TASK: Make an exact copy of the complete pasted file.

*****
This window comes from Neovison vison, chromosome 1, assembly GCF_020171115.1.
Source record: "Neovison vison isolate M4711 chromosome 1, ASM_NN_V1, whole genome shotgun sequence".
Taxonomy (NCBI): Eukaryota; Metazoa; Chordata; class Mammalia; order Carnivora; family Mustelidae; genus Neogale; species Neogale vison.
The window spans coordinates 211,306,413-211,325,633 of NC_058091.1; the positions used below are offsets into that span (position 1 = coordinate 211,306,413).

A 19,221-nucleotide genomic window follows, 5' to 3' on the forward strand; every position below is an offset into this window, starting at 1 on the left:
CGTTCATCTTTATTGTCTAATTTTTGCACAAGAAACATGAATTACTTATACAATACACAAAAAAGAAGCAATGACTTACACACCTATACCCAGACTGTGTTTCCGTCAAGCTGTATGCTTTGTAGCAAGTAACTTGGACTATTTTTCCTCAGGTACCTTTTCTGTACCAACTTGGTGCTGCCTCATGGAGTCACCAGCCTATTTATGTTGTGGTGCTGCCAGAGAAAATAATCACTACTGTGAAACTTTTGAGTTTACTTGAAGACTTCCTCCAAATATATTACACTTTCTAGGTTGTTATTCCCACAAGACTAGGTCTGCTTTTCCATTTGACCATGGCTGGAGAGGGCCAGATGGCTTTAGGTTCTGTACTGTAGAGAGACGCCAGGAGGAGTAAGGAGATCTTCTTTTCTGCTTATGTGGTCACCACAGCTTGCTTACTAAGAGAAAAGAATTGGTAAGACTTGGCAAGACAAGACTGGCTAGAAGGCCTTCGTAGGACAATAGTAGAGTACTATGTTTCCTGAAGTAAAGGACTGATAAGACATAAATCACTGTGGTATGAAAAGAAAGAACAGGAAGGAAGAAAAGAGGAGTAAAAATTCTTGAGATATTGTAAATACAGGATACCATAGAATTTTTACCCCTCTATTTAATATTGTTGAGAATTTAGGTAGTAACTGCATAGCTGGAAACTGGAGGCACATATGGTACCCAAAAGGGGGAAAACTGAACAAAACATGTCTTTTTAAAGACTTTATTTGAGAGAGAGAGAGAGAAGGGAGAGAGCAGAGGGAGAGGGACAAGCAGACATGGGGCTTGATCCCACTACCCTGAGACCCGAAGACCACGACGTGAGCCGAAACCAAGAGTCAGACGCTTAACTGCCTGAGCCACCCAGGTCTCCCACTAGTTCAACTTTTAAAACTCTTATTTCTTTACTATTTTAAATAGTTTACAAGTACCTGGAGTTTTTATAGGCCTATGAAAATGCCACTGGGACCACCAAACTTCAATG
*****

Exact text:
This window comes from Neovison vison, chromosome 1, assembly GCF_020171115.1.
Source record: "Neovison vison isolate M4711 chromosome 1, ASM_NN_V1, whole genome shotgun sequence".
Taxonomy (NCBI): Eukaryota; Metazoa; Chordata; class Mammalia; order Carnivora; family Mustelidae; genus Neogale; species Neogale vison.
The window spans coordinates 211,306,413-211,325,633 of NC_058091.1; the positions used below are offsets into that span (position 1 = coordinate 211,306,413).

A 19,221-nucleotide genomic window follows, 5' to 3' on the forward strand; every position below is an offset into this window, starting at 1 on the left:
CGTTCATCTTTATTGTCTAATTTTTGCACAAGAAACATGAATTACTTATACAATACACAAAAAAGAAGCAATGACTTACACACCTATACCCAGACTGTGTTTCCGTCAAGCTGTATGCTTTGTAGCAAGTAACTTGGACTATTTTTCCTCAGGTACCTTTTCTGTACCAACTTGGTGCTGCCTCATGGAGTCACCAGCCTATTTATGTTGTGGTGCTGCCAGAGAAAATAATCACTACTGTGAAACTTTTGAGTTTACTTGAAGACTTCCTCCAAATATATTACACTTTCTAGGTTGTTATTCCCACAAGACTAGGTCTGCTTTTCCATTTGACCATGGCTGGAGAGGGCCAGATGGCTTTAGGTTCTGTACTGTAGAGAGACGCCAGGAGGAGTAAGGAGATCTTCTTTTCTGCTTATGTGGTCACCACAGCTTGCTTACTAAGAGAAAAGAATTGGTAAGACTTGGCAAGACAAGACTGGCTAGAAGGCCTTCGTAGGACAATAGTAGAGTACTATGTTTCCTGAAGTAAAGGACTGATAAGACATAAATCACTGTGGTATGAAAAGAAAGAACAGGAAGGAAGAAAAGAGGAGTAAAAATTCTTGAGATATTGTAAATACAGGATACCATAGAATTTTTACCCCTCTATTTAATATTGTTGAGAATTTAGGTAGTAACTGCATAGCTGGAAACTGGAGGCACATATGGTACCCAAAAGGGGGAAAACTGAACAAAACATGTCTTTTTAAAGACTTTATTTGAGAGAGAGAGAGAGAAGGGAGAGAGCAGAGGGAGAGGGACAAGCAGACATGGGGCTTGATCCCACTACCCTGAGACCCGAAGACCACGACGTGAGCCGAAACCAAGAGTCAGACGCTTAACTGCCTGAGCCACCCAGGTCTCCCACTAGTTCAACTTTTAAAACTCTTATTTCTTTACTATTTTAAATAGTTTACAAGTACCTGGAGTTTTTATAGGCCTATGAAAATGCCACTGGGACCACCAAACTTCAATG